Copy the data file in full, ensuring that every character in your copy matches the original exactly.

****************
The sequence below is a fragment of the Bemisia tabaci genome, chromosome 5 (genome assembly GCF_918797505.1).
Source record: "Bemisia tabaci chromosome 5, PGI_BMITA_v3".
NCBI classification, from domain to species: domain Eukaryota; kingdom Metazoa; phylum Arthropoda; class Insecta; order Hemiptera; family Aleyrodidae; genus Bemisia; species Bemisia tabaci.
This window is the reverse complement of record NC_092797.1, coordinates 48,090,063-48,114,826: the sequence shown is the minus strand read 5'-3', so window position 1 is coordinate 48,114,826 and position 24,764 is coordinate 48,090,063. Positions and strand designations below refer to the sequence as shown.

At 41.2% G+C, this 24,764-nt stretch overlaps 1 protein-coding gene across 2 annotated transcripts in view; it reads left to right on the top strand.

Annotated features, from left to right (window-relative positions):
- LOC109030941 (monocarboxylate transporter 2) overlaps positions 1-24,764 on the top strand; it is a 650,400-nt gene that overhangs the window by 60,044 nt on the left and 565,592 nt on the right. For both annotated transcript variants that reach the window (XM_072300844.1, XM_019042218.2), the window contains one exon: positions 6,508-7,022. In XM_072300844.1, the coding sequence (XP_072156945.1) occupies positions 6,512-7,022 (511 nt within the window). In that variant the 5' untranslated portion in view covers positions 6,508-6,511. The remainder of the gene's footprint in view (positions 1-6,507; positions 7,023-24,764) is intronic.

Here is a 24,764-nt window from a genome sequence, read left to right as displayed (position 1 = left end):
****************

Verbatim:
The sequence below is a fragment of the Bemisia tabaci genome, chromosome 5 (genome assembly GCF_918797505.1).
Source record: "Bemisia tabaci chromosome 5, PGI_BMITA_v3".
NCBI classification, from domain to species: domain Eukaryota; kingdom Metazoa; phylum Arthropoda; class Insecta; order Hemiptera; family Aleyrodidae; genus Bemisia; species Bemisia tabaci.
This window is the reverse complement of record NC_092797.1, coordinates 48,090,063-48,114,826: the sequence shown is the minus strand read 5'-3', so window position 1 is coordinate 48,114,826 and position 24,764 is coordinate 48,090,063. Positions and strand designations below refer to the sequence as shown.

At 41.2% G+C, this 24,764-nt stretch overlaps 1 protein-coding gene across 2 annotated transcripts in view; it reads left to right on the top strand.

Annotated features, from left to right (window-relative positions):
- LOC109030941 (monocarboxylate transporter 2) overlaps positions 1-24,764 on the top strand; it is a 650,400-nt gene that overhangs the window by 60,044 nt on the left and 565,592 nt on the right. For both annotated transcript variants that reach the window (XM_072300844.1, XM_019042218.2), the window contains one exon: positions 6,508-7,022. In XM_072300844.1, the coding sequence (XP_072156945.1) occupies positions 6,512-7,022 (511 nt within the window). In that variant the 5' untranslated portion in view covers positions 6,508-6,511. The remainder of the gene's footprint in view (positions 1-6,507; positions 7,023-24,764) is intronic.

Here is a 24,764-nt window from a genome sequence, read left to right as displayed (position 1 = left end):